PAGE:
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Global deaths from Covid-19 have now topped 3 million

There are now more people who have died from the coronavirus worldwide than there are residents in Chicago.

A burial at the Vila Formosa cemetery in Sao Paulo, Brazil, on April 14. Brazil is suffering with the world’s highest Covid-19 death rate.
Miguel Schincariol/AFP/Getty Images

Imagine that everyone living in Chicago died of a deadly disease. The world passed this grim milestone on Saturday, according to the Johns Hopkins Covid-19 tracker, which has officially recorded 3 million Covid-19 deaths around the globe — roughly 300,000 more people than all the current residents of the Windy City.

The number comes as some governments have begun ramping up vaccinations while simultaneously racing against outbreaks of multiple variants of the virus. As some may be beginning to sense an end to the pandemic, the virus still continues to spread at an alarming rate globally.

Globally, new infections are up recently, according to the Associated Press, averaging more than 700,000 cases and 12,000 deaths a day.

“This is not the situation we want to be in 16 months into a pandemic, where we have proven control measures,” Maria Van Kerkhove, one of the World Health Organization’s Covid-19 leaders, told the AP.

The death toll is accelerating, as the world passed 2 million deaths just two months ago. Brazil is an outlier for its Covid-19 death rate, accounting for about 3,000 deaths daily, approximately a quarter of the global daily death count. The country’s alarming mortality rate can largely be attributed to President Jair Bolsonaro and his Health Ministry’s tepid response to the virus. The Brazilian president has consistently opposed lockdowns and only recently came around to accepting vaccines as a means of fighting the pandemic.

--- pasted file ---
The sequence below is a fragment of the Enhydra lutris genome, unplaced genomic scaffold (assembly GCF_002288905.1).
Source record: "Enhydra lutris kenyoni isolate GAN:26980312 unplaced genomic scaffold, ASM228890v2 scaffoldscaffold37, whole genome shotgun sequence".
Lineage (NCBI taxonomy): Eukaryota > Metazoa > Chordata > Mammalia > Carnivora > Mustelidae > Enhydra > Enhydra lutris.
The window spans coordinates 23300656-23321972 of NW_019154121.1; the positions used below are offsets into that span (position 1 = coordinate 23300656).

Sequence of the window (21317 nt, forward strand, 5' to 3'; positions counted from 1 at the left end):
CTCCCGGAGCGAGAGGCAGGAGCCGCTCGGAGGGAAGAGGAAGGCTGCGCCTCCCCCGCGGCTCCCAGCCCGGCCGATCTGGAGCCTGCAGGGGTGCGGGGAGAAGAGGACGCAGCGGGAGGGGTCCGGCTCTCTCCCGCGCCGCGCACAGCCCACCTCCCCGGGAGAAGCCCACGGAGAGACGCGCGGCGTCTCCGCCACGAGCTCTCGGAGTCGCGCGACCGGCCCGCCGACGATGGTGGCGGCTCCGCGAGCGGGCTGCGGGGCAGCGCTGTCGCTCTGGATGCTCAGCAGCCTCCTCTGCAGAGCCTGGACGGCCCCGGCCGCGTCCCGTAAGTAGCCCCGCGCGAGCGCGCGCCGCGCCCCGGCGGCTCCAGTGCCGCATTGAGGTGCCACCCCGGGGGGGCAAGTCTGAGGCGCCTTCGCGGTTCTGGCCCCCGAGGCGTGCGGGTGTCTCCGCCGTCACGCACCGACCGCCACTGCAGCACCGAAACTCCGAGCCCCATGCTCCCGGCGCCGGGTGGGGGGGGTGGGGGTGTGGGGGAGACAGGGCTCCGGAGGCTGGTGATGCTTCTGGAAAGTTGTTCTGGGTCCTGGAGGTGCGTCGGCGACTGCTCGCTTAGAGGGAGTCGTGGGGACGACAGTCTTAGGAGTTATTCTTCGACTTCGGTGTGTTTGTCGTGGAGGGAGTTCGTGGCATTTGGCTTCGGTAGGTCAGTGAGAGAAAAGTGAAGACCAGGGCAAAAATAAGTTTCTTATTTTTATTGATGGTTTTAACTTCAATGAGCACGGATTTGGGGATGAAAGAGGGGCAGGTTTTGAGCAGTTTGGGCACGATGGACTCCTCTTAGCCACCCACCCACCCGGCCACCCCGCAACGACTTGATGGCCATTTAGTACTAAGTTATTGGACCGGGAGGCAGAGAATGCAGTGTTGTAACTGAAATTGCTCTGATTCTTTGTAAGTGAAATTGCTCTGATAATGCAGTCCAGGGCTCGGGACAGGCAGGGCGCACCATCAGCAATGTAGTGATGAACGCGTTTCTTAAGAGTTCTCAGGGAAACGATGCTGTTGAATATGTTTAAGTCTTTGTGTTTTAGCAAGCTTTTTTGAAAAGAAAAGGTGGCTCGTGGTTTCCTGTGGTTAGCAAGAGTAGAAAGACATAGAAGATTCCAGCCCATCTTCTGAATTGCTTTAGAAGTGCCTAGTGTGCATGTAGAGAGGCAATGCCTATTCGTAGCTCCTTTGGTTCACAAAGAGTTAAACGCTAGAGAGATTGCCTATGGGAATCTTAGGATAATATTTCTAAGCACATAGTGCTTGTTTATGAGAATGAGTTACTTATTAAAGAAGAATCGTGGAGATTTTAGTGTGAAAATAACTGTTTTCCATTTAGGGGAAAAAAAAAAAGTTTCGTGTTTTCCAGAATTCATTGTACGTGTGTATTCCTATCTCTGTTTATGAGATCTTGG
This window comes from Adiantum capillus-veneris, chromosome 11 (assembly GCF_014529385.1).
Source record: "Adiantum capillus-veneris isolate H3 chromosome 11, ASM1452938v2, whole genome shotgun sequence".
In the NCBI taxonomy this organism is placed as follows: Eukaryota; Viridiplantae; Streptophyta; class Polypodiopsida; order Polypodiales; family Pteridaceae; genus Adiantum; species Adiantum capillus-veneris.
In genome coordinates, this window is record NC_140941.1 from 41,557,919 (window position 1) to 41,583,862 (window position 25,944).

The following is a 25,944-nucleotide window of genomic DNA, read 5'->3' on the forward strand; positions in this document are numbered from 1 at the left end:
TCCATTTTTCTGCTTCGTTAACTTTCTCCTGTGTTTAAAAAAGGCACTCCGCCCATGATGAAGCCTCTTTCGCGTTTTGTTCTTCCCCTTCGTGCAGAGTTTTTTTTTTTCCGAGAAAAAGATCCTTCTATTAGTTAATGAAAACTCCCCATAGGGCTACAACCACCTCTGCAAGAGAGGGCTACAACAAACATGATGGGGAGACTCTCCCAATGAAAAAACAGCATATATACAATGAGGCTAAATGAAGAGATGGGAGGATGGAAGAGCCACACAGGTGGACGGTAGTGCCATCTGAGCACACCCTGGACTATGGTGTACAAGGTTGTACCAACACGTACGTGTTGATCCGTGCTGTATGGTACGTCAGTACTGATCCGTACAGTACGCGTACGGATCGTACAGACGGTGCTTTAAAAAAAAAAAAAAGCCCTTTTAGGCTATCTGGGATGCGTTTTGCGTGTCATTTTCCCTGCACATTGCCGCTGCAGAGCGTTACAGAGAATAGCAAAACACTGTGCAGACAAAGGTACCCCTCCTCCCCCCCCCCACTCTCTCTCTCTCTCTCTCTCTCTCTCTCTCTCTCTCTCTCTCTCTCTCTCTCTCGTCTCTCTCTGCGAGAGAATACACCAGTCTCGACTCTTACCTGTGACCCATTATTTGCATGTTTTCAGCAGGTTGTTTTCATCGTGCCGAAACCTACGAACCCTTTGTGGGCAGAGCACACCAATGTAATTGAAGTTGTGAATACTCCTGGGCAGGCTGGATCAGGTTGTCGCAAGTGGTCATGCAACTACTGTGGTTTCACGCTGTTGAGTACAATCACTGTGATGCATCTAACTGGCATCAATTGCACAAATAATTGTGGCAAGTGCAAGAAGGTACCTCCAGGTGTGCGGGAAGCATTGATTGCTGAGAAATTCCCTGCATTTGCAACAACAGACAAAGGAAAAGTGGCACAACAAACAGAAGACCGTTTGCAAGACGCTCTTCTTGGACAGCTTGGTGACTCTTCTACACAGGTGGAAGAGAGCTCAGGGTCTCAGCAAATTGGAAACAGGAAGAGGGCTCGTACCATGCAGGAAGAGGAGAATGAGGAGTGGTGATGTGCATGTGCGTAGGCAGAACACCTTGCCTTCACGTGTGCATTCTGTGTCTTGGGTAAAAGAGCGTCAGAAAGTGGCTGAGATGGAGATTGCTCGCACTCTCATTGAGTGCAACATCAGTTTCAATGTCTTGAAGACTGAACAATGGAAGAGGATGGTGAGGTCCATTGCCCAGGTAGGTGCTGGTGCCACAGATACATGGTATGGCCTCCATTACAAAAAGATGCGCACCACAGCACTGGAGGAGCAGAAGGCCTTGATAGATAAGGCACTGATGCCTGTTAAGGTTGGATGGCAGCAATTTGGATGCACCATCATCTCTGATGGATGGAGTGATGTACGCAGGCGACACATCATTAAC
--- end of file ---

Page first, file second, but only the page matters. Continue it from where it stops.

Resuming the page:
In the US, the vaccination rate continues to grow, with 206 million doses administered as of Saturday, according to a Bloomberg report. But while wealthier countries may be eyeing a vaccine-facilitated end to the pandemic, less economically fortunate areas have been left waiting.

Countries are vaccinating, but at different speeds

Vaccinations are being administered in about 190 countries worldwide, but some, like the US and the UK, are well ahead of less developed nations. Of the 700 million jabs administered worldwide, 87 percent have gone to high-income or upper middle-income countries, according to comments last Friday from WHO Director-General Tedros Adhanom Ghebreyesus.

“On average in high-income countries, almost one in four people has received a Covid-19 vaccine,” he said at a press briefing. “In low-income countries, it’s one in more than 500.”

While the US and some western European countries have vaccination programs well underway, American drug companies have been waging a battle to preserve intellectual property rights over their vaccine formulas for as long as possible. This means that cheaper, generic vaccines are not yet available for widespread manufacturing in less developed countries.

In February, India and South Africa appealed to the World Trade Organization to issue an intellectual property waiver on Covid-19 vaccines that would facilitate more widespread production of the shots. That move, however, was blocked by wealthier Western countries, who argued that it would stifle innovation.

Recently, 10 Democratic and progressive senators wrote a letter to President Joe Biden, asking him to lobby the WTO to relax Covid-19 vaccine IP rules. “Simply put, we must make vaccines, testing, and treatments accessible everywhere if we are going to crush the virus anywhere,” the letter read.

Though Biden hasn’t yet made a decision one way or the other, the White House said it was studying the issue.

In the meantime, variants continue to spread, and US health officials worry about a recent decline in testing, which is critical to detecting new variants, as more and more Americans turn their attention toward getting vaccinated.

“I think the testing pillar of the pandemic response is still as vital as it’s ever been,” Joseph Petrosino, chair of molecular virology and microbiology at the Baylor College of Medicine, told Vox’s Umair Irfan last month. “Not only do we need to test, we need to start identifying which variants of the virus are spreading in a given area.”

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